This year, as the season of Lent unfolds, there are several aspects of life I wish where different than they are. Yet, I'm learning that when I encounter what appears to be a way forward, but instead find myself greeted with what seems like a dead end or regressive bend in the road, these are, perhaps not inconveniences to be corrected or overcome, but part of living lives of mundane adventure. Perhaps non-uniform circular motion is part of the journey, not a diversion from it.
I drove by 8840 NE Skidmore Street on my way out of Portland on an early August day during the summer of 2014. If I hadn’t been to that address once before, over 15 years ago, I might have concluded that there was nothing extraordinary about the dense foliage cropping up beside hills adjacent to the long narrow parking lot on the right side of the road. With houses and a few quasi-industrial buildings on the other side of the street, it looks like so many other areas around the outskirts of town. Had I listened to the nagging thought that I was already
behind schedule for the trip, I might have kept driving toward I-84, the road home. Instead I made the gentle right turn into the lot. My last visit to The National Sanctuary of our Sorrowful Mother—more commonly known as The Grotto—had been with a friend fighting terminal illness during the spring of 1999.
She’d wanted to enjoy the sun on her face, the fragrance of botanical gardens sculpted into a space of meditation, and the unparalleled vistas of the Portland cityscape. During that visit I recall the air had been the perfect spring balance of warm and cool. This time I was leaving PDX on the heels of a triple-digit heat wave; even the shade of lush vegetation didn’t offer relief from the sticky air.
I purchased my token to operate the elevator used to transports guests to the garden level atop a bluff, and then slowly walked the trails described by the map. At the far end of one loop I was pleasantly surprised to find a labyrinth
—a replica of the one in the cathedral at Chartres
That one, originally hewn into the floor of the Gothic Cathedral during the early 13th
century, the stone path served pilgrims who were not able to undertake geographic journeys. Surrounded by sacred space, walking the maze of concentric circles allowed the traveler to experience a metaphoric passage, their meandering route to and from the center allowing them to emerge transformed. The point of pilgrimage, after all, is to return home in some way made new.
I’d walked labyrinths like this one before, and found the moving meditation to be a potent practice. But standing at the entrance to this path laid in two-tone brick, I read the sign encouraging attentiveness to God’s invitation and thought, “yeah, yeah…whatever…I’m listening.” God has a habit of entering whatever sliver of space we create, even the skeptical ones.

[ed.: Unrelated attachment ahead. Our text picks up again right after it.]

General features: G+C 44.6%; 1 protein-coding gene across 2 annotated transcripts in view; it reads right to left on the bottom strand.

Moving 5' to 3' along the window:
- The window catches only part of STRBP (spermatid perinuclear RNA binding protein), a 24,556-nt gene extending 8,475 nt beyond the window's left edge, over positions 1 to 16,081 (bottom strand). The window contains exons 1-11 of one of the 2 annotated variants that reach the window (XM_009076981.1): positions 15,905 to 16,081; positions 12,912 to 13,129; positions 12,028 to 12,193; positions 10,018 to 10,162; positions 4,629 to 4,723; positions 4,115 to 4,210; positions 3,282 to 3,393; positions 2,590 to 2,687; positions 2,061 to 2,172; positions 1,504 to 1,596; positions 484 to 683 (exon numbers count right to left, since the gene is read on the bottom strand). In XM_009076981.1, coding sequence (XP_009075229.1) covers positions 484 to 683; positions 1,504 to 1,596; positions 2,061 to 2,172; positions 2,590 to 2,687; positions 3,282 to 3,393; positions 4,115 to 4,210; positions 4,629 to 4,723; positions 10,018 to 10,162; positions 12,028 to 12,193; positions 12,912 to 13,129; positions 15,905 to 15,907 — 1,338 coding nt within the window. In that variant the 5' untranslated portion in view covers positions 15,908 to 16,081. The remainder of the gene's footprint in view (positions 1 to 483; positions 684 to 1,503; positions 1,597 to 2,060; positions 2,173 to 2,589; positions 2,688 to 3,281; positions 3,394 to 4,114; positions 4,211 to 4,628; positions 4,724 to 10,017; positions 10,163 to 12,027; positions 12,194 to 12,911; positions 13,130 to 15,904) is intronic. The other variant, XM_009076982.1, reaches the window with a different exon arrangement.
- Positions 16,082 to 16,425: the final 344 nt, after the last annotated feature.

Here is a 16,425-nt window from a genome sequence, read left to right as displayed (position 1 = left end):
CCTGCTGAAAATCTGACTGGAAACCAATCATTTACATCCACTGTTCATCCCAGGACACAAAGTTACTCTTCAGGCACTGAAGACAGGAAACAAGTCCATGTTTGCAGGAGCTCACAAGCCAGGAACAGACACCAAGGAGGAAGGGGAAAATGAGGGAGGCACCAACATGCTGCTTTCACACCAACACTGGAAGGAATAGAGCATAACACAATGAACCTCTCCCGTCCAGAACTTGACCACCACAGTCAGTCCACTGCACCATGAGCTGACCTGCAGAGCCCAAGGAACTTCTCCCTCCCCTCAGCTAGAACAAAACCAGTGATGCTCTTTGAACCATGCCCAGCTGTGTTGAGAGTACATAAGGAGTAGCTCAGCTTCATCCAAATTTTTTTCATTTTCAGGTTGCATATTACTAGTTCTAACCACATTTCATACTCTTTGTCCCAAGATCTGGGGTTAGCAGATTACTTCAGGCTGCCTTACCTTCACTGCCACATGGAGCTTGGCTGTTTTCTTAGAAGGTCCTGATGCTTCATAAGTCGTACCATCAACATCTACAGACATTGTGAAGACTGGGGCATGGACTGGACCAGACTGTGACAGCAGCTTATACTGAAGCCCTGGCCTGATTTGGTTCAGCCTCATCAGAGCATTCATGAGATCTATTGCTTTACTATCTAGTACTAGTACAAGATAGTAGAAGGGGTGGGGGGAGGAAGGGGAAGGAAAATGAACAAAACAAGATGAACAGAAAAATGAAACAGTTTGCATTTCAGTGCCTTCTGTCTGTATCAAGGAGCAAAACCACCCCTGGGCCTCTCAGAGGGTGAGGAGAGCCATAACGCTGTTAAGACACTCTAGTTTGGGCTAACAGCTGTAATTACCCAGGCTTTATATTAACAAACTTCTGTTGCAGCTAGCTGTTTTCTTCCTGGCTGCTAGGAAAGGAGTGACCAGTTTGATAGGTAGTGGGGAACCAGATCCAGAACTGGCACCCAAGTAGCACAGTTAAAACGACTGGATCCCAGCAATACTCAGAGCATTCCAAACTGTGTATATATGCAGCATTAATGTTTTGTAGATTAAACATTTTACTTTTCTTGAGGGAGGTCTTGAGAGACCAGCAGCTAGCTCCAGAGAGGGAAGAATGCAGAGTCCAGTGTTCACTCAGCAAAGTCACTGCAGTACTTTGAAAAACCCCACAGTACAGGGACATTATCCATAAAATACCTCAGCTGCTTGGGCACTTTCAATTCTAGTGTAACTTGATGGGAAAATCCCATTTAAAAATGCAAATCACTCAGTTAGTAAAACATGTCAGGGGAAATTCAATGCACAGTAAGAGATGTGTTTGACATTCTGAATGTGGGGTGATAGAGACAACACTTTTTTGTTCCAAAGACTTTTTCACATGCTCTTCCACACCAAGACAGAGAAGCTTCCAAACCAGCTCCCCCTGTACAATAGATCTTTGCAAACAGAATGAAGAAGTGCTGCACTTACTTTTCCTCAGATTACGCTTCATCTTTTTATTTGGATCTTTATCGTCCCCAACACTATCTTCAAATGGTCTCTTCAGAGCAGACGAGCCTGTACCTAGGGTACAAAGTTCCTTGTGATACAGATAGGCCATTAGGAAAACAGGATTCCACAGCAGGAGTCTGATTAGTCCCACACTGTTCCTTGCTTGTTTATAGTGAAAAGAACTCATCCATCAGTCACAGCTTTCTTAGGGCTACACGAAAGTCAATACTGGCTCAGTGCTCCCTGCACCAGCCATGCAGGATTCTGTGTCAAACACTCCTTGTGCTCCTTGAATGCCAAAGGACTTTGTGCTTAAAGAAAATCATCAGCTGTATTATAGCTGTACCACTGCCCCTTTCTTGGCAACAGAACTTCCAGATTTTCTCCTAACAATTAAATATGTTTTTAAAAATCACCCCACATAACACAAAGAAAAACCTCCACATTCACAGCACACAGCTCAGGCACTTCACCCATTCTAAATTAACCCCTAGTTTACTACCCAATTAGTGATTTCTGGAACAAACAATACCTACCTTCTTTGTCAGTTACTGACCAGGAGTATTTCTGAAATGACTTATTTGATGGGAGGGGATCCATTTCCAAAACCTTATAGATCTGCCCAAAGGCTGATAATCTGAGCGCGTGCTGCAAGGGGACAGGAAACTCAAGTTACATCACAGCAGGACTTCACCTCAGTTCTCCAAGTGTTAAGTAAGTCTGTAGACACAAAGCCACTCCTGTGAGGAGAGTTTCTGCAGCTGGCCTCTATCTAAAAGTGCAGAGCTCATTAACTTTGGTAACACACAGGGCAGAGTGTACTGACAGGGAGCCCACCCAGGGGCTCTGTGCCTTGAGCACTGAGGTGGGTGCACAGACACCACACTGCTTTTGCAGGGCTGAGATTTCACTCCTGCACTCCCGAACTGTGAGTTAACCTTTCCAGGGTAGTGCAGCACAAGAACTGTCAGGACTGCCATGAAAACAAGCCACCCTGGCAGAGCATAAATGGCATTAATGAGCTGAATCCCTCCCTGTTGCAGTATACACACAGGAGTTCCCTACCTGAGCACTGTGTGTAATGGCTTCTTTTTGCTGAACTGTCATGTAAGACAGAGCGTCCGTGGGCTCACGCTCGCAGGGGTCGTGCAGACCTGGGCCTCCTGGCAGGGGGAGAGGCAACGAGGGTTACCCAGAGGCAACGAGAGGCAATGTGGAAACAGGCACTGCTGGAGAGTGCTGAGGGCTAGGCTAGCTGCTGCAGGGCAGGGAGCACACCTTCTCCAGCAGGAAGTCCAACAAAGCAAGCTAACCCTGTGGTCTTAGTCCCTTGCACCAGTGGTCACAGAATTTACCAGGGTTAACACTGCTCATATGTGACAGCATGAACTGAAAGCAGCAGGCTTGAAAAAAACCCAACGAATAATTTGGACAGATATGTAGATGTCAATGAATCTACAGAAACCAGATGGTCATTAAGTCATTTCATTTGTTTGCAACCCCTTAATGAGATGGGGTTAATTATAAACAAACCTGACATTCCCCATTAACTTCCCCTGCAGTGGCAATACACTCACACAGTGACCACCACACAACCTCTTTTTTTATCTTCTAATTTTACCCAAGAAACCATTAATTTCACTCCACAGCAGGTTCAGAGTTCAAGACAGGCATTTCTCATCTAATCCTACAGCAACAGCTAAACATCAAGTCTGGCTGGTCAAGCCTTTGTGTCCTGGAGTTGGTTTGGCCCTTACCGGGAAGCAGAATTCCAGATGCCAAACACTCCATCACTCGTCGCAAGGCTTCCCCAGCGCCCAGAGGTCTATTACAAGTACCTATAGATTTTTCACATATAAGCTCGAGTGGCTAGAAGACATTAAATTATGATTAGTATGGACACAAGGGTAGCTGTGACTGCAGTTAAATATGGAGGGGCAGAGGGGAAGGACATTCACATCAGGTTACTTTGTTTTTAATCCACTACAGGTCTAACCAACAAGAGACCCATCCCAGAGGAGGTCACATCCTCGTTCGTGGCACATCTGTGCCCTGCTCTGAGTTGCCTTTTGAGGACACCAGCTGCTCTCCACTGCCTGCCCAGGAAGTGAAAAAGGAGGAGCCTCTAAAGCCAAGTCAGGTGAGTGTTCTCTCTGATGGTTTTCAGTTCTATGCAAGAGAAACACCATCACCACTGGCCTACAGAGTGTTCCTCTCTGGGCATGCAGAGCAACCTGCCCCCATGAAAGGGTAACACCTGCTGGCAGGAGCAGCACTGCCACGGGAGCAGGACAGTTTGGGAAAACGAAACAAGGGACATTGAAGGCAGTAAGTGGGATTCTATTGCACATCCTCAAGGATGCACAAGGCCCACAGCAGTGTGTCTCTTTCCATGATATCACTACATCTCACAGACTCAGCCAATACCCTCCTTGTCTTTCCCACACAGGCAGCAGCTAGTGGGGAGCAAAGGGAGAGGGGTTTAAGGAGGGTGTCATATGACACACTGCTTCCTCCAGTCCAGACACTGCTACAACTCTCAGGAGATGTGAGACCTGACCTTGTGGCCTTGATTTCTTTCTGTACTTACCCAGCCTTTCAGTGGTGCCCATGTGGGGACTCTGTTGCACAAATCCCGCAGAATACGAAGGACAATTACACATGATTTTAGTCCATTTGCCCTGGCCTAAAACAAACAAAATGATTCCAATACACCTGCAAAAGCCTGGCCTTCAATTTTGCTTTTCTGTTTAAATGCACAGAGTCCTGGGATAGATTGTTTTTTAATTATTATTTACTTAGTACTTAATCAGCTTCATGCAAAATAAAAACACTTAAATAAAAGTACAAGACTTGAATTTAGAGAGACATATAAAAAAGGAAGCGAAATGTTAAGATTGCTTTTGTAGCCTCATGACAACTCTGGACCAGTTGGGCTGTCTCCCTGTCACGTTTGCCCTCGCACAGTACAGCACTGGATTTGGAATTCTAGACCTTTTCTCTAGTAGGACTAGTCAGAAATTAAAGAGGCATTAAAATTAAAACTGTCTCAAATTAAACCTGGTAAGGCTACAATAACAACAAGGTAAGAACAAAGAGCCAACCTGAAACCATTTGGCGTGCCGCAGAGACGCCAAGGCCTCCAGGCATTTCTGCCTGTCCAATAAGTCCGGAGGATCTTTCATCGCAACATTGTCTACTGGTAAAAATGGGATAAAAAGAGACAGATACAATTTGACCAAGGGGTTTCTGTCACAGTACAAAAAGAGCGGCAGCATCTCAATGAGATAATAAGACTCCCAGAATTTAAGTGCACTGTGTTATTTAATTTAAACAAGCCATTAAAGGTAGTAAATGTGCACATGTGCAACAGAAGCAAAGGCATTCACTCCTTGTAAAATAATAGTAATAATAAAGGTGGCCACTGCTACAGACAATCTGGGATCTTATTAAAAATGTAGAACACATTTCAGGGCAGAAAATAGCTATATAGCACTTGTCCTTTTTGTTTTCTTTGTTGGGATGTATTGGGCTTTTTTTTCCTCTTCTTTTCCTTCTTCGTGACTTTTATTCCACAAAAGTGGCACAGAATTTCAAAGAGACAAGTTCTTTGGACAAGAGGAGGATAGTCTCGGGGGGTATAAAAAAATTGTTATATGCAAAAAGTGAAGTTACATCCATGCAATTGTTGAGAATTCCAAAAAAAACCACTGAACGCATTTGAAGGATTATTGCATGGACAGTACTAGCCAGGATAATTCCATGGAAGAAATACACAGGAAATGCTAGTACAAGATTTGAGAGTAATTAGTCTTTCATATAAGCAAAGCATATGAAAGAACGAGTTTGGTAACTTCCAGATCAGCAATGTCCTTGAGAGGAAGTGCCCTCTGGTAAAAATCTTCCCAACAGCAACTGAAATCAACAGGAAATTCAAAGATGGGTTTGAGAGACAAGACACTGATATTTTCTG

Moving through Labyrinths
As I placed one foot in front of the next along the narrow path, I found myself responding to the physical experience of the space and heard three distinct invitations:
- To stop concentrating so hard on the path, lift my eyes, lest I miss entirely the beauty of the shaded grove.
- To accept as part of the journey what seem, at first, to be dead ends. They are not inefficient diversions, but shifts in direction that create the rhythm of the path, and eventually, one might learn to welcome them.
- And lastly, at the moment when other tourists blitzed their way through the path so quickly that they found themselves behind me as I moved slowly toward the exit, I understood the invitation to graciously step aside and embrace my pace and path as my own, not one that needed to conform to the habits or rhythms of those around me.
I exited the path not long after stepping aside to allow other travelers by, holding the invitations of the labyrinth in mind. It seemed that, at least on this particular day while visiting a space ripe with memory and preparing to travel to a new home characterized by uncertainty, God offered the space to enjoy myself along the way, not worry when things did not go according to plan, and embrace that my life is my own—and does not need to match the pattern of another’s.
Over 18 months later, I am still embracing these invitations. At this juncture, with whatever characterizes your life, your creative practice, or your professional development, I hope you might join me in saying yes to enjoying your surroundings, finding delight in unexpected turns, and breathing as you move at your own pace.
Stefani Rossi studied painting and printmaking at the University of Puget Sound. In 2010 she received her MFA in painting from Colorado State University. Her work has been exhibited nationally in solo and group exhibitions. Stefani has worked with Ruminate Magazine as visual art editor since 2008. More of Stefani’s work can be viewed at www.stefanirossi.com
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